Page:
MILLSBORO — A procedural decision has been made on the future home for the Millsboro Police Department.
At a special meeting Wednesday, the town of Millsboro’s mayor and council approved moving forward with its police headquarters project on town-owned property at Ellis and Railroad streets, several blocks from the Millsboro Town Center.
The base portion for the 8,250-square-foot facility — nearly double the size of the current police station on Main Street — is projected to be slightly over $5 million.
Possible station additions — as presented by Michael Wigley, an architect with Davis, Bowen & Friedel Inc. — include:
• A covered, partially enclosed walkway entrance ($160,180).
• A training center attached to the walkway that would be available for community use, including an outdoor space, such as a basketball court ($876,980).
• A sallyport or secure/controlled entryway attached to the rear of the building ($474,280).
• A fitness center attached to the building.
Council decided to incorporate in the base project a bump-out expansion of six more lockers (four for men, two for women) as an addition to the 20-locker area (16 for men, four for women) proposed in the original design plan. The additional lockers were given as an alternate option, at $102,330.
“Just that little bump-out, that would extend the life of the building,” said Millsboro Police Chief Brian Calloway. “My hope is to continue to have staffing levels of at least 17. And certainly, that is going to continue to grow as our town grows. Infrastructure is not just buildings. It’s people to operate the building and to be able to go to their calls for service.”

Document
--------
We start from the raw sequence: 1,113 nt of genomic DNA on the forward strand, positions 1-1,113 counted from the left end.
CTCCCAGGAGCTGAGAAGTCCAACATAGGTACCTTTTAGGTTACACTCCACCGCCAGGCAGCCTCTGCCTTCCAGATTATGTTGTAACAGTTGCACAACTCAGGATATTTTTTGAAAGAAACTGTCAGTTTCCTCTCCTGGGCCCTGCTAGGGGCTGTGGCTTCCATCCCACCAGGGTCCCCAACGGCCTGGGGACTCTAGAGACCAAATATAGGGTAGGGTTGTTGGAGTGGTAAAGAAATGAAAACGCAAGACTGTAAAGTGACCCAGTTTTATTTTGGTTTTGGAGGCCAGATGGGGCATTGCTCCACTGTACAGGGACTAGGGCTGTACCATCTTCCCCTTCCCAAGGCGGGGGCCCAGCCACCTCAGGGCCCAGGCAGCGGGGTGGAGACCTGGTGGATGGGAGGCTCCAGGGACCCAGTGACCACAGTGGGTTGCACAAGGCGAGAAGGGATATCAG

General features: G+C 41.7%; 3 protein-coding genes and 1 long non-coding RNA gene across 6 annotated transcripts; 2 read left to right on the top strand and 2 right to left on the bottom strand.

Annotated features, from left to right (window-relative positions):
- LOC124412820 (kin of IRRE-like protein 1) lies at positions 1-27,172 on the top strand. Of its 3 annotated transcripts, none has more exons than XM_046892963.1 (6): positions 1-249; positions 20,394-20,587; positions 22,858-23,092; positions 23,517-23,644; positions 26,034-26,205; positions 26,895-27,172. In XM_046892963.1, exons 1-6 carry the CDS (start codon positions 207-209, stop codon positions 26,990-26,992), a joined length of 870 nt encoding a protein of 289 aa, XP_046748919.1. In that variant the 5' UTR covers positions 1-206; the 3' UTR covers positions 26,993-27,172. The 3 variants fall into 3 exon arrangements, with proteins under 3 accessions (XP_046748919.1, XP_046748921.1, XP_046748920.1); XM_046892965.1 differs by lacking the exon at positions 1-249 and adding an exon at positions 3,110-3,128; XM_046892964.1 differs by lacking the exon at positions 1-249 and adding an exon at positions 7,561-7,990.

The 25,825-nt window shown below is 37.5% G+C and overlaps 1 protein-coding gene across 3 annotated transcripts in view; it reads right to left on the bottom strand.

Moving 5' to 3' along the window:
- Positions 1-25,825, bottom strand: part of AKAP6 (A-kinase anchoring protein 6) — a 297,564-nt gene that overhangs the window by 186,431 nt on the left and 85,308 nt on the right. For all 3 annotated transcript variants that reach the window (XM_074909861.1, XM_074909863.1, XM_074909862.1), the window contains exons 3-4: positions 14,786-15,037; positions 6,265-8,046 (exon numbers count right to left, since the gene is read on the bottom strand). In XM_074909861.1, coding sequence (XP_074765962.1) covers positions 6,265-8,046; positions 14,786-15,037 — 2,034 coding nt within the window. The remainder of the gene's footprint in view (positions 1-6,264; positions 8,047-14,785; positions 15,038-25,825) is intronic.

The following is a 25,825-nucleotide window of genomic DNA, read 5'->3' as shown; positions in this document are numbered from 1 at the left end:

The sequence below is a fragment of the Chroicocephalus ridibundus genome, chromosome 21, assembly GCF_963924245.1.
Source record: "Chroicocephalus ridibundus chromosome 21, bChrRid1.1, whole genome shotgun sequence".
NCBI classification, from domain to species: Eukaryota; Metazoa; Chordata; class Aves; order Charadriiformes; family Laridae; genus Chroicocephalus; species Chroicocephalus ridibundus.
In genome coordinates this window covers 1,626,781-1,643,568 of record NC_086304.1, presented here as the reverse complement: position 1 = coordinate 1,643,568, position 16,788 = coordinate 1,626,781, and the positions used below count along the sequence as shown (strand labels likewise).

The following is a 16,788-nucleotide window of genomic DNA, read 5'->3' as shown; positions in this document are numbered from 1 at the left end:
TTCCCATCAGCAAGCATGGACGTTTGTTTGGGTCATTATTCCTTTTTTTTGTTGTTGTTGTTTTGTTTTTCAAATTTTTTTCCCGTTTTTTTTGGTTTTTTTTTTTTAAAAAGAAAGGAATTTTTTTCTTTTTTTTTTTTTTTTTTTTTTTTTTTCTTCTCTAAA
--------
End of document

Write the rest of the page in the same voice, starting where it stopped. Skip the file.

Chief Calloway said some things to consider are how the building would operate after-hours and its use by other law enforcement. “Multiple agencies use our department. Our police department is (a) hub for Delaware State Police,” Chief Calloway said.
The sallyport was pegged as high-priority if the town decides to move forward with any alternate options. Council also mulled possible sources of outside revenue, including state bond bill funding for the unattached training center, as well as fundraising initiatives.
Department has outgrown facility
Located on the far eastern side of town, the current police station at 307 Main St. opened in 1997. Over time, the police force has grown — 17 sworn officers are allotted in the current fiscal budget — and space is now cramped.
This month, the department welcomed its two newest officers, who graduated from the police academy.
“Right now, we’ll be at 16. We’re allotted 17,” Chief Calloway said. “So I have two more going through in the next graduation class that is scheduled to start in April. The reason why I have two is I have one that is retiring in June. I am also planning for another retirement the following year.”
Geographically, the Ellis Street/Railroad Street location is more centrally located, with closer access to U.S. 113, the roadway artery that divides the eastern and western portions of town.